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The World As I Have Found It / Sequel to Incidents in the Life of a Blind Girl By Mary L. Day Characters: 3858

Updated: 2017-12-01 00:03


"I remember, I remember

How my childhood fleeted by-

The mirth of its December,

And the warmth of its July."

In a former volume I have recounted the varied scenes of an eventful childhood, whose auroral dawn was tinted with the rose-hue and perfumed with the breath of light-winged moments; even as the Goddess of the Morning ushers in the new-born day with her flower-laden chariot, and the bright Morning Star lends its light ere it sinks under the horizon.

Having my birth on the rich soil of a Southern land, and cradled under its tropical skies and sunny smiles, I was early transplanted to colder climes and ruder blasts, yet through the nurture of a mother's gentle hand, and the ministrations of a loving band of sisters and brothers, whose talismanic touch toned every note, softened every sorrow and heightened every hope, I could but bloom like an Alpine flower in its bed of snow.

But in the golden chain there came to be, in time, a "missing link;" the mother's life went out, and from the darkened fireside vanished the little flock, scattered through various ways to various destinies.

My own was a slippery path to tread, and ofttimes led my weary feet into the shadow, and gloom, and darkness. Through sickness, neglect and maltreatment came all too soon "sorrow's crown of sorrow;" when over the young life fell a dark pall, and eyes so used to light no longer held the prisoned sunbeams, and passed forever under the relentless bond and cruel curse of blindness. Then indeed my soul grew dark! And could my restless eyes wait in thraldom for the dawn of an eternal day, and must my wandering feet pass through the "valley of the shadow," ere I could see the light "around the Great White Throne?"

Through a singular complication of circumstances I was led to the home of a sister in Chicago, from whom I had long been separated; and by equally singular ways I was also there reunited to

three of my brothers (Charles, William and Howard). Then my veiled vision could not shut out the loved lineaments living in the pictured halls of memory-the vision of a love-hallowed home, and a mother's face crowning all. Scenes and faces gone, passed like a panorama before my mind's eye, and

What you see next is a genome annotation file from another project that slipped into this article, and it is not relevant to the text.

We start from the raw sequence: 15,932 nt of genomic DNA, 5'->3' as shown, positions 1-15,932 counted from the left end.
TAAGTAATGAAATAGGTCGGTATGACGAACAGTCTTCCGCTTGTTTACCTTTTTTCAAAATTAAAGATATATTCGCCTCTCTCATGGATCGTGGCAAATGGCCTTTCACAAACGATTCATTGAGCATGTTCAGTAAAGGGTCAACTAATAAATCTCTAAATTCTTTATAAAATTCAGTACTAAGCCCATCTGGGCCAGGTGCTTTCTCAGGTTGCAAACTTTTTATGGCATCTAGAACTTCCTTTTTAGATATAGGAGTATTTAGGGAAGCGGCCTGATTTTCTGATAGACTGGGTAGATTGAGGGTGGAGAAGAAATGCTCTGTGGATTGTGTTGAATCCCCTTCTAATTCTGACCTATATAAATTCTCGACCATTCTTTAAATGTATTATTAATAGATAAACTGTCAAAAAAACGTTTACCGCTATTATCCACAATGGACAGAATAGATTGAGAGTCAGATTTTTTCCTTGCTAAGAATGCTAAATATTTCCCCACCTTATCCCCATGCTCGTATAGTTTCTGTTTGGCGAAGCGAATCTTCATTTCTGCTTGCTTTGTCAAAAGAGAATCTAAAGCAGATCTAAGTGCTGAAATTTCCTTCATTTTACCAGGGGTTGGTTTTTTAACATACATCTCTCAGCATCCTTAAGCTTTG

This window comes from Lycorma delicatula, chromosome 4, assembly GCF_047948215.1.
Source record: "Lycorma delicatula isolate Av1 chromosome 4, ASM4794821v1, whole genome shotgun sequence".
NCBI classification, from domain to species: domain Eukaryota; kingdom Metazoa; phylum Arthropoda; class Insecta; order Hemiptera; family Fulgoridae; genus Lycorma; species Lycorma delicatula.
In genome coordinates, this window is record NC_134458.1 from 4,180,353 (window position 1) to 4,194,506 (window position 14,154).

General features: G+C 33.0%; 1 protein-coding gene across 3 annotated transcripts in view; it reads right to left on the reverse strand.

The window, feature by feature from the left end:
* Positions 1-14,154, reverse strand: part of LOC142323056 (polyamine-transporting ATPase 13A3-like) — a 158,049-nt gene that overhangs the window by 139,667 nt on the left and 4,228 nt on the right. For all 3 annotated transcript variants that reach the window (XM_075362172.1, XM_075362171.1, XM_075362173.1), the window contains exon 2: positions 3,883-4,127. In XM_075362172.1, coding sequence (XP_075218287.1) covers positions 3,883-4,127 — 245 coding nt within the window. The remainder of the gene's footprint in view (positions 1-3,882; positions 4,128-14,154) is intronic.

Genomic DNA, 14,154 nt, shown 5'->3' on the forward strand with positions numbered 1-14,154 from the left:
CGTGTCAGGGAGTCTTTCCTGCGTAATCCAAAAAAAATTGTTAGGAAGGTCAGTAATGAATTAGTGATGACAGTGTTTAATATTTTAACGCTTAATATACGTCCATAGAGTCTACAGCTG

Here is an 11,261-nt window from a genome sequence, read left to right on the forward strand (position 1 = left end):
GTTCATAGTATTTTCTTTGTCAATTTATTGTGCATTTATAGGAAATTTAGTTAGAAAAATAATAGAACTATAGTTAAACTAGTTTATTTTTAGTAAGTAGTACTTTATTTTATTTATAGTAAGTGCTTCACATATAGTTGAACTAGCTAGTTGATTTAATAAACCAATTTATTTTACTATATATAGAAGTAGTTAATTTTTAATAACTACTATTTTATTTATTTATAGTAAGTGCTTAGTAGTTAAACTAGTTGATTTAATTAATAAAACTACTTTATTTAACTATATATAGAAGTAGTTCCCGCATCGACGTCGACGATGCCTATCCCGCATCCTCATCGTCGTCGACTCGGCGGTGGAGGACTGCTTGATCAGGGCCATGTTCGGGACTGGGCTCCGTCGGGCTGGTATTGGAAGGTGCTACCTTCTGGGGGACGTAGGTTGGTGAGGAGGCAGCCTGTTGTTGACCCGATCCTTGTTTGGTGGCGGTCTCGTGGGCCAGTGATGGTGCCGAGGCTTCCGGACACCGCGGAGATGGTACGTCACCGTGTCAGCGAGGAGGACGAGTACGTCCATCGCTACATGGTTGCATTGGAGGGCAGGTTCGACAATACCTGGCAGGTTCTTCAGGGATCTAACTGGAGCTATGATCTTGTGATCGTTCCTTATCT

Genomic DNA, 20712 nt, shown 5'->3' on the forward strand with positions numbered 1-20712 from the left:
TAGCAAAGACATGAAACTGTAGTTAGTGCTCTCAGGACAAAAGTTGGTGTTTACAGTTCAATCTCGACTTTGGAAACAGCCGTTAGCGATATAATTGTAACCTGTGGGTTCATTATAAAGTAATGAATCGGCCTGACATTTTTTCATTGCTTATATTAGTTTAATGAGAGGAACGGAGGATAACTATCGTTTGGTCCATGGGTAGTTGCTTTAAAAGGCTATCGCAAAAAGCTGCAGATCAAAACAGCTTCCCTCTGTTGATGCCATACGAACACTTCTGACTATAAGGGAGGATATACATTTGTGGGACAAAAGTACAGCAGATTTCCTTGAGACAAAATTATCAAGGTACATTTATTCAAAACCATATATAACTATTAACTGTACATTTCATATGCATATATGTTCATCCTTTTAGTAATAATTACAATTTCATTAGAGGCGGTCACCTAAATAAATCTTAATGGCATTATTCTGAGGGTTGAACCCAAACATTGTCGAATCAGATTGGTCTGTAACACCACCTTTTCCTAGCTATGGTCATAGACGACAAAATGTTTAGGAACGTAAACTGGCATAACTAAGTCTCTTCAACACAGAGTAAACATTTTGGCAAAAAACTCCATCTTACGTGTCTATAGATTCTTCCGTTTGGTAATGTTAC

"So the blessed train passed by me,

But the vision was sealed upon my soul."

Through the agency of family friends I returned to my birth-place, and with strange and mingled emotions was welcomed back to Baltimore, with kind greetings from relatives and friends. Some had passed beyond the portal of earthly existence, and others unexpectedly reappeared, among whom was my father, whose face I could not see, but whose emotion betokened great anguish at the sight of his blind daughter. Oh how many memories must have passed through his mind, as he clasped to his heart his chastened, motherless child, and, while other loves and other ties were his, "the shades of friends departed" as told by Longfellow must have entered a weird train, and amid other angel footsteps must have come-

"That being beauteous

Who unto his youth was given;

More than all things else to love him,

And is now a saint in Heaven."

Notwithstanding so many former attempts at the restoration of my sight, another effort was made, involving a trip to New York, where a most painful operation was undergone. But, alas! although a brief period was accorded me, in which I saw with rapture objects around me, it was only to be shut out into utter and hopeless sightlessness. As the wounded hare seeks some cover remote from the human ken, so did my sinking soul seek the solace of solitude, where for twenty-four hours I searched my nature to its depths, and made resolves for my future course, known only to God and pitying angels. They alone comforted me then, and they have sustained and soothed through every succeeding trial!

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